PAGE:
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    Cost of Prostate Cancer Surgery Varies Widely

    Fees have no reflection on quality, researchers say

    WebMD News from HealthDay

    By Amy Norton

    HealthDay Reporter

    THURSDAY, June 19, 2014 (HealthDay News) -- For an uninsured man with prostate cancer, the price of surgery could range from $10,000 to $135,000, depending on the hospital, a U.S. study finds.

    What's more, that wide range in charges -- a 13-fold difference -- has nothing to do with quality, researchers said.

    "Consumers are used to higher prices meaning higher quality. But that's not true in medicine," said Dr. Bradley Erickson, the senior researcher on the study. "Prices are not attached to any kind of quality information."

    What does determine hospital charges for prostate cancer surgery? "We really don't know," said Erickson, an assistant professor of urology at the University of Iowa in Iowa City.

    What's clear, Erickson said, is that a man with no health insurance -- or insurance with high copays -- would have a tough time "shopping" for the best hospital for prostate cancer surgery.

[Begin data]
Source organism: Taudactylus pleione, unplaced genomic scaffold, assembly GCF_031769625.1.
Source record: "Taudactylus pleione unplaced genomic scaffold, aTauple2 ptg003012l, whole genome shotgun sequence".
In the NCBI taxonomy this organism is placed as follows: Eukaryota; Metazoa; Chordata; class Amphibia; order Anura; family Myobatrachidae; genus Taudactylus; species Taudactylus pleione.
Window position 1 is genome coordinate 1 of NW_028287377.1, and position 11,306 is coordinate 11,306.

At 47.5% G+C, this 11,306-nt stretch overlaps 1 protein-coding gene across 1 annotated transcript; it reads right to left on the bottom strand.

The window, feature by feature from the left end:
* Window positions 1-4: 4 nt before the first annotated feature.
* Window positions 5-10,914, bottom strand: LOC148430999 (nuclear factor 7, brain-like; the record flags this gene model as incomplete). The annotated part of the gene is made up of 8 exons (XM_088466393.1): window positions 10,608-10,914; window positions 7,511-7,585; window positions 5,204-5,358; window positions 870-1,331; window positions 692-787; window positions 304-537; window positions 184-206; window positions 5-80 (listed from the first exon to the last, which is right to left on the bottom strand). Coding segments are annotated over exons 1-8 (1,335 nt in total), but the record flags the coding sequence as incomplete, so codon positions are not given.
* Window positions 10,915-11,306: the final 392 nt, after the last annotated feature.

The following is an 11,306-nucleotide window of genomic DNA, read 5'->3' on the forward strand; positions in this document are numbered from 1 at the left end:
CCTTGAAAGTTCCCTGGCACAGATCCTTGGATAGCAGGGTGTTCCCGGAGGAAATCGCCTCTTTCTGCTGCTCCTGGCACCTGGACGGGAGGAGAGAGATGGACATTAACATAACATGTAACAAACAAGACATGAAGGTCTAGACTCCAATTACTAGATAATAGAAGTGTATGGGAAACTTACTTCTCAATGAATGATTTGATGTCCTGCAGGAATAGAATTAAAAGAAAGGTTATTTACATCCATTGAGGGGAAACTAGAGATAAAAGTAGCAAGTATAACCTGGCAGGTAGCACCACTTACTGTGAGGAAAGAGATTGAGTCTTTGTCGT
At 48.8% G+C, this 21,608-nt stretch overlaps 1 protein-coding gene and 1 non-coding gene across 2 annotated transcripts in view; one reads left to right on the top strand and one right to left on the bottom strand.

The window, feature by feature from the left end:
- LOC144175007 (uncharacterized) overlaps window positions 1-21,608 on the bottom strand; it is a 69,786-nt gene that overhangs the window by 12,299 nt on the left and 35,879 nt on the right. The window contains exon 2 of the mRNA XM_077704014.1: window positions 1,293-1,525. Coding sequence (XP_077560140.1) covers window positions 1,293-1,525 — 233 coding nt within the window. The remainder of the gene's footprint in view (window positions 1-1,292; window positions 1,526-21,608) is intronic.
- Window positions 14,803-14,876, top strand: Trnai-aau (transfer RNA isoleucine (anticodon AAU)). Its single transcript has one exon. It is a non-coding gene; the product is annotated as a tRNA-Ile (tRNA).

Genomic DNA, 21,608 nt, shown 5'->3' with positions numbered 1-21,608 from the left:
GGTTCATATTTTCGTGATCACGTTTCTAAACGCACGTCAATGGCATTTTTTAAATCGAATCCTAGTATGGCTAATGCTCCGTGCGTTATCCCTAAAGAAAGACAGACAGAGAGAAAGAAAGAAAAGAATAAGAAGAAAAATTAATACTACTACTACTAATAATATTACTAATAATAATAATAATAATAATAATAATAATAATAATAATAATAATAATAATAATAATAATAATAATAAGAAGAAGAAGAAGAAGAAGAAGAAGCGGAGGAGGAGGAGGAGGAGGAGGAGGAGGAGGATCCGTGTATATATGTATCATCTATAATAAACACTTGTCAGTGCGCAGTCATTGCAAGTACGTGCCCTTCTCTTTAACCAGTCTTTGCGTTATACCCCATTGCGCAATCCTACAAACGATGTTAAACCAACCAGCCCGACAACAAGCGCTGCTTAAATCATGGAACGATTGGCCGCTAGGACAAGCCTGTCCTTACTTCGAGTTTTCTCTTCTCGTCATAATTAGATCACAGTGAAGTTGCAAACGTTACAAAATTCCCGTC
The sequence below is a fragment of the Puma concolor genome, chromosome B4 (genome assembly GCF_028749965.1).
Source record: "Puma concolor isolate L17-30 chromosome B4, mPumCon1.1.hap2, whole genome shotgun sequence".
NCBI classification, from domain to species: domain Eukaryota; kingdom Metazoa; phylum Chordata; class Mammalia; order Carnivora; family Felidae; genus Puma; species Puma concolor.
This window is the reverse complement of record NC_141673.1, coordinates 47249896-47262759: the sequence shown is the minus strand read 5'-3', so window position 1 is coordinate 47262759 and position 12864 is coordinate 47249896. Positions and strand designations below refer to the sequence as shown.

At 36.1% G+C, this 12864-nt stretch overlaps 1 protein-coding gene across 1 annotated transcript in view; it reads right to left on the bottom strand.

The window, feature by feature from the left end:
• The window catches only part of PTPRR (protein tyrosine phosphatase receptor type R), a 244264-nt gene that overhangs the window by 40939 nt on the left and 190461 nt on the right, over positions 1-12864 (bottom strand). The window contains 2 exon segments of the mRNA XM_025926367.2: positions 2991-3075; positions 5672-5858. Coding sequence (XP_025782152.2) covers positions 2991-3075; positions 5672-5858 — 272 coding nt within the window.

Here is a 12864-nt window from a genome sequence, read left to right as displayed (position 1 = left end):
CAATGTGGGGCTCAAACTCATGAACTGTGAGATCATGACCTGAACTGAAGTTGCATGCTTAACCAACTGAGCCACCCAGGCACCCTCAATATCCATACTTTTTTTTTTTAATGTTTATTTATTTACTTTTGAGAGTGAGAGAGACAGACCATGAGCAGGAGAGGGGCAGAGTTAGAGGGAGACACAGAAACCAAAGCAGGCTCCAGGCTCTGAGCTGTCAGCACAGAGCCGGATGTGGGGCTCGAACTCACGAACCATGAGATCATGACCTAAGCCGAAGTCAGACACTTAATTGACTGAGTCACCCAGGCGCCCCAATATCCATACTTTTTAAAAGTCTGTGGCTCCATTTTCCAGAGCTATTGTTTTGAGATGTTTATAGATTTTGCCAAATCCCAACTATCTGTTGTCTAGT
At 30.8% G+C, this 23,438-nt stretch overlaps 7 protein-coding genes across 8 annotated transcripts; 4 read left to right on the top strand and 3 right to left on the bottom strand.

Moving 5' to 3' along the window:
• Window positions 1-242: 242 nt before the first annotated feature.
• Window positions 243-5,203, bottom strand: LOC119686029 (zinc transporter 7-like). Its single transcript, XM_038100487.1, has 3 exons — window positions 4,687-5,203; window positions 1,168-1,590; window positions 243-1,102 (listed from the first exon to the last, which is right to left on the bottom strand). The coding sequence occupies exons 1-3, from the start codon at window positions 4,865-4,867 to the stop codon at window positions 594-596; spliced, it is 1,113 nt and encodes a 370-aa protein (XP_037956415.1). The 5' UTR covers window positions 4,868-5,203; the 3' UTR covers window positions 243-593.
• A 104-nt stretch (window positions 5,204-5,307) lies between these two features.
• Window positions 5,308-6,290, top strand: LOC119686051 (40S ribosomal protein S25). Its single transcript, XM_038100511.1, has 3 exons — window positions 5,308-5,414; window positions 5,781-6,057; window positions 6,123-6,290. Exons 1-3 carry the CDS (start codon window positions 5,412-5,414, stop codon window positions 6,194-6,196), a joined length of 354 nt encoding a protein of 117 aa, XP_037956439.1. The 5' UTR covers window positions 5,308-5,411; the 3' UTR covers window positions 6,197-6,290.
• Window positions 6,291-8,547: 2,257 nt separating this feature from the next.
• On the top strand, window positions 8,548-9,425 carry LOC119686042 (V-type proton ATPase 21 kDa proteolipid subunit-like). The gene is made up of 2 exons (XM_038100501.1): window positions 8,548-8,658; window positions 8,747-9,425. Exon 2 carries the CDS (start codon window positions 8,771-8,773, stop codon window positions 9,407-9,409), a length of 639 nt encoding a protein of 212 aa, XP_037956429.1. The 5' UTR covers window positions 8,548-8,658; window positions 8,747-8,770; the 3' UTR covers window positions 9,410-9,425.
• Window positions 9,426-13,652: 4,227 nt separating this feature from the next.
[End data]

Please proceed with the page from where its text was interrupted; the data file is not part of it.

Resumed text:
For the study, recently published in the journal Urology, one of Erickson's colleagues pretended to be an uninsured man in need of prostate cancer surgery. He called 100 American hospitals, following the same "script" each time: He was an otherwise healthy man with the means to pay out-of-pocket, and he wanted an estimate of the total charge for surgery -- hospital and surgeon fees included.

    Thirty percent of hospitals said they couldn't offer an estimate. Among the rest, the price ranged from $10,100 to $135,000 -- though only three hospitals were willing to put a quote in writing.

    The average price was almost $35,000, more than twice the Medicare reimbursement, the researchers said.

    Geography mattered. Hospitals in the Northeast quoted higher prices, on average, than hospitals in the South -- about $40,800 versus $30,300, Erickson said.

    But in other ways, there was little rhyme or reason. Big-city hospitals, for example, charged no more than those in small cities, on average. And there was no relationship between hospital charges and their ranking by U.S. News and World Report, which publishes a list of the nation's "best" hospitals.

    Experts who reviewed the study weren't surprised.

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